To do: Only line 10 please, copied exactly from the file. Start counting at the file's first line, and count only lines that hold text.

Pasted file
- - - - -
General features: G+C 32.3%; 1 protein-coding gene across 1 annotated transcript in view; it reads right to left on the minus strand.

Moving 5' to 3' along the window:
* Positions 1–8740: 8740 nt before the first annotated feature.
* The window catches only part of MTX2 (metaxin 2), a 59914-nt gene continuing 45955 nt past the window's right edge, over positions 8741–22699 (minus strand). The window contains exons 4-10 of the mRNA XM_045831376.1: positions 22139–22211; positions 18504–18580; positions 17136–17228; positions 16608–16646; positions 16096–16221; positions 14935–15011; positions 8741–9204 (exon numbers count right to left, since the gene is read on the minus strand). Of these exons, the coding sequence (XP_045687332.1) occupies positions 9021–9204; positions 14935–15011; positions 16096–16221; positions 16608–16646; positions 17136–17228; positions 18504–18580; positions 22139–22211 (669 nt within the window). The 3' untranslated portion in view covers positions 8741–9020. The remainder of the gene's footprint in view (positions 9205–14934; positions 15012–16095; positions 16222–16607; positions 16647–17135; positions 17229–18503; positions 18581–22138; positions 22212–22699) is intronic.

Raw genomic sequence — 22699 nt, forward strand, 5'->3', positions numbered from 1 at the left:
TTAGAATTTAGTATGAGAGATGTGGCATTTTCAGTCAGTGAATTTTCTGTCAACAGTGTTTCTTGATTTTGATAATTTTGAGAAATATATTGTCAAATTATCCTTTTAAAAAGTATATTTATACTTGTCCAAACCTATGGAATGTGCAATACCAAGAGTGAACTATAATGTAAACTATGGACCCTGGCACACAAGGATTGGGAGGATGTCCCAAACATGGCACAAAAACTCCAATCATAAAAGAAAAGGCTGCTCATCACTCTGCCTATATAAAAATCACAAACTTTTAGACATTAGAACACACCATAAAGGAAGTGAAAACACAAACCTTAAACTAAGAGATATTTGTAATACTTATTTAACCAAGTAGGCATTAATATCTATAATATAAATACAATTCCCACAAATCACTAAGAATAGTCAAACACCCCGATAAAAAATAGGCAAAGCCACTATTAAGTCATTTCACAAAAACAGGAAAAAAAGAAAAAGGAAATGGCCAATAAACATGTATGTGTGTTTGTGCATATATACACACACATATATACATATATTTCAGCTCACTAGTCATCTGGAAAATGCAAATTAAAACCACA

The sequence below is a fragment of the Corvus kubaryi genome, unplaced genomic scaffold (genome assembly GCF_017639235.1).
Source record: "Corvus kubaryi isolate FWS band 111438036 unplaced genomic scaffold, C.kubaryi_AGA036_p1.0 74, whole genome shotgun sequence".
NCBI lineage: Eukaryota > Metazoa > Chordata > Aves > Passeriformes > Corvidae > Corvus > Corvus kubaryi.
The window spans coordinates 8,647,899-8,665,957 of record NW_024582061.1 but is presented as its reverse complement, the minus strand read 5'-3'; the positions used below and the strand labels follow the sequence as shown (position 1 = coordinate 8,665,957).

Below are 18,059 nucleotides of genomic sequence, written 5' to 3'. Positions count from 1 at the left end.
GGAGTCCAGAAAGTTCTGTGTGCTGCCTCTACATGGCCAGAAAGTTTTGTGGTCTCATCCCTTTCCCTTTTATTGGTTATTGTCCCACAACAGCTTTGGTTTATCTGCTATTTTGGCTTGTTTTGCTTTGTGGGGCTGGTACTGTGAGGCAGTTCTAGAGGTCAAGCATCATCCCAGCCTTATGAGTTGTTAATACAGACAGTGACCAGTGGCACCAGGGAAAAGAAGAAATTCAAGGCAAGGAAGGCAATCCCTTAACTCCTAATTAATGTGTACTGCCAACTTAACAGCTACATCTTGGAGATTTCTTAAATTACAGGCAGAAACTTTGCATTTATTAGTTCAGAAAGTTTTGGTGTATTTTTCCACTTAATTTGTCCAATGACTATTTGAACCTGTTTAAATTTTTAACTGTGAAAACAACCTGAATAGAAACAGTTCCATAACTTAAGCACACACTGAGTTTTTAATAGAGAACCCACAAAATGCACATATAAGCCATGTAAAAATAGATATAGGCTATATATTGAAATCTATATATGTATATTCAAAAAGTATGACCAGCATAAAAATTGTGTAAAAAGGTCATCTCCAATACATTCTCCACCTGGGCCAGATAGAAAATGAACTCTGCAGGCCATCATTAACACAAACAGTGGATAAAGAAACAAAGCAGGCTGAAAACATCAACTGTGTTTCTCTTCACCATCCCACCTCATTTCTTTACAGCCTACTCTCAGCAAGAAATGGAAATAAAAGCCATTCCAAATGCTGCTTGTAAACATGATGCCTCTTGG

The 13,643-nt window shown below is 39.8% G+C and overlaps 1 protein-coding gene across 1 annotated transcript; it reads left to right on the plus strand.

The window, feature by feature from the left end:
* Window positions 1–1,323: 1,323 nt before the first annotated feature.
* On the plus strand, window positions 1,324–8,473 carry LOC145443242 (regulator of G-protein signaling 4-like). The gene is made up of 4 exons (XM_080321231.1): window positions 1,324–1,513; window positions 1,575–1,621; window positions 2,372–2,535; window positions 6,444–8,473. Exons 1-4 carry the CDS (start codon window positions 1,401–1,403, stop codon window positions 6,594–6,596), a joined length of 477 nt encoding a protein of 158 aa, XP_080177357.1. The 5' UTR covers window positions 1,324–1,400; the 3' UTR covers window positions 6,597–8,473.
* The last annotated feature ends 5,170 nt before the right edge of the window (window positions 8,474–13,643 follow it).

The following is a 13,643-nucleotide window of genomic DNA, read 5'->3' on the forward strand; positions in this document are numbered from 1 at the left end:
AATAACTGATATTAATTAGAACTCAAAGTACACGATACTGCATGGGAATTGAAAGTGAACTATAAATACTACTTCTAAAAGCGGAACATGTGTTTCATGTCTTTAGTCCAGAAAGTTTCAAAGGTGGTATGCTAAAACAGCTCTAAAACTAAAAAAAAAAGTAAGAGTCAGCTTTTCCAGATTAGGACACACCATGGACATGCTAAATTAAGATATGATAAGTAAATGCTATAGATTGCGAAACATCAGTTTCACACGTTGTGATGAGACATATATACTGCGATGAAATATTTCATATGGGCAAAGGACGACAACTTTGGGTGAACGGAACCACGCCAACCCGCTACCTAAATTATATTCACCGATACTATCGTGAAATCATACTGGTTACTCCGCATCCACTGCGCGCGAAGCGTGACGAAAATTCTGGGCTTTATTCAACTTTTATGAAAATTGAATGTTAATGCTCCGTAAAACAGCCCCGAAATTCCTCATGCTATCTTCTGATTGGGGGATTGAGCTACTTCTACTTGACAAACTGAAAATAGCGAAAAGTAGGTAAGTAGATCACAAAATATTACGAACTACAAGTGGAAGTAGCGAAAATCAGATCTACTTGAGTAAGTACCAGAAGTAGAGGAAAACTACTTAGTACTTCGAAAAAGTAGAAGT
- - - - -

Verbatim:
The window spans coordinates 8,647,899-8,665,957 of record NW_024582061.1 but is presented as its reverse complement, the minus strand read 5'-3'; the positions used below and the strand labels follow the sequence as shown (position 1 = coordinate 8,665,957).